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Sandpaper Gate: Has the right decision been taken to uphold the integrity of the game?

Masoom Alli
ANALYST
Feature
125   //    29 Mar 2018, 13:16 IST

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The cricketing world was rocked by one of the biggest scandals in recent years when the Australian cricket team were caught cheating by tampering with the ball during the third Test against South Africa in Cape Town last week.

After the third day's play, Steven Smith later admitted at a press conference that there was a deliberate and intentional discussion held and plot hatched to tamper with the ball in order to gain an unfair advantage.

Since then, the cricketing world has been in a frenzy, with Australian cricket going through one of its biggest scandals ever.

On Wednesday 28 March 2018, news broke that Cricket Australia had banned Steven Smith and David Warner from participating in all forms of cricket, both domestic and international for twelve months, whilst youngster Cameron Bancroft copped himself a nine-month ban.

Smith and Warner will also not be allowed to take part in this year's IPL season, with both batsmen having stepped down from their roles as captain of their respective franchises.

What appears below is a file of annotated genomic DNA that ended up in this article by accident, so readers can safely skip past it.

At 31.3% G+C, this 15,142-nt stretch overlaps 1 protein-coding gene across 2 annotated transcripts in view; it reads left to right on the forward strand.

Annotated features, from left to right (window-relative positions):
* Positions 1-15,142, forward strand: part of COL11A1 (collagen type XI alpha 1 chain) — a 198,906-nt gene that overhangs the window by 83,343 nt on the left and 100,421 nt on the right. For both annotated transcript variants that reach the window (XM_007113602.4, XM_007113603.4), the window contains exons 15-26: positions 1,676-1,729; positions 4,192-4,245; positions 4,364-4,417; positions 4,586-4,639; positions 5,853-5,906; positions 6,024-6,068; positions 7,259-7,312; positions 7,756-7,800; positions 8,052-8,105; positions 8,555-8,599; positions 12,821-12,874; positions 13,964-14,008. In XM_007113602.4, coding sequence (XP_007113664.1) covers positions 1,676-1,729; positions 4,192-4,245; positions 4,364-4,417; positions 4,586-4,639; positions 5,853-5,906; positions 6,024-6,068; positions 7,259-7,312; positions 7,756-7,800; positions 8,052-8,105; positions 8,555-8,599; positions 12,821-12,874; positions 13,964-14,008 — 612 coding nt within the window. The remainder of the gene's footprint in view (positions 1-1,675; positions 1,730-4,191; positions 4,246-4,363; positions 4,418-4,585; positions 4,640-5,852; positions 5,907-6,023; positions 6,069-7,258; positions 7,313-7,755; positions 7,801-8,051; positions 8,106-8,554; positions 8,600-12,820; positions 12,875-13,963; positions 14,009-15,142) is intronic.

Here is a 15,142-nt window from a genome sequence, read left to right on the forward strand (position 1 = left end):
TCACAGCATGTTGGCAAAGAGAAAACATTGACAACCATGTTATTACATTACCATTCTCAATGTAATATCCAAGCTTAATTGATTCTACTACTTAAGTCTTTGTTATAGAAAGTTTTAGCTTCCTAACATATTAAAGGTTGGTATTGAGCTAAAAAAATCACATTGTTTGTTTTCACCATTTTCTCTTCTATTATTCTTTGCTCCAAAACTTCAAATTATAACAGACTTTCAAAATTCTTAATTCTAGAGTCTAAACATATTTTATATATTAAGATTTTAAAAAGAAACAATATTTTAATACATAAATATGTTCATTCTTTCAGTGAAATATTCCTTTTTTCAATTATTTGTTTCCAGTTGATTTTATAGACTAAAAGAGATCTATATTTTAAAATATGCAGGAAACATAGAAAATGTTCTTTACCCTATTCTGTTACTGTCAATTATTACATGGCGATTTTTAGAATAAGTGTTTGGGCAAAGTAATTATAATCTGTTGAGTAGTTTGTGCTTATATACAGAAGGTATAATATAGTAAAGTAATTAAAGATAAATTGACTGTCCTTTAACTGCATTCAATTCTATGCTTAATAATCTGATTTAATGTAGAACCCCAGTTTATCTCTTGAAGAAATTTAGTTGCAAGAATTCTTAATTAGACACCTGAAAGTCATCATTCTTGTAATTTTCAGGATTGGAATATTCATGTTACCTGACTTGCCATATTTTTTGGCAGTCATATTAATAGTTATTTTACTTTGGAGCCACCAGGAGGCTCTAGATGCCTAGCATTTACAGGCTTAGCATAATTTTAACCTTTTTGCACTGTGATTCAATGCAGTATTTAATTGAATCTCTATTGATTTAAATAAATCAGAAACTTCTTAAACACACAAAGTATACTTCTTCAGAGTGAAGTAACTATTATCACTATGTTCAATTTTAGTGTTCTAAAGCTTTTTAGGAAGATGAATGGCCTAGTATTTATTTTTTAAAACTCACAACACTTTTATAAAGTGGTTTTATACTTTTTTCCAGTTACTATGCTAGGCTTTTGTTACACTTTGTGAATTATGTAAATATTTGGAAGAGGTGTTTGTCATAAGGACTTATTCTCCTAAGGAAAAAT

Mixed reactions broke out on social media, with some people feeling that the bans were not harsh enough and that the duo of Smith and Warner should be banned for life, whilst others felt that perhaps the ban was too harsh.

Veteran Indian batsman Sachin Tendulkar feels that the punishment was a fitting one. Tendulkar made the following statement on his Twitter page:

Whilst there will always be mixed reactions to the bans handed out to the guilty trio, Tendulkar's tweet emphasized the importance of cricket being a gentleman's game and that the way in which a team wins carries more important than just simply winning. This is in contrast to the "win at all costs" mentality which the Australian cricket team seem to have adopted under coach Darren Lehmann.

Going forward, this is something which the Australian cricket team will always have hanging over their heads, unless a serious change is made in the way they play the game and what their team culture is. Damage to one's reputation is difficult to bounce back from, and the trio's actions have stained Cricket Australia's image, as well as the image of Australian cricket as a whole.

For the moment, it seems that this was an isolated incident, but one can expect that over the next few weeks, footage between Australia and other competitors will be reviewed for any signs of ball tampering or any other forms of cheating by the team.

If it is proven that they are guilty, one would expect pressure to mount on the ICC to issue stricter punishments, and perhaps life bans.

Australia take on South Africa at the Wanderers in the fourth Test, where a rampant South African side will be looking to win the series in dominant fashion.

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Masoom Alli
ANALYST
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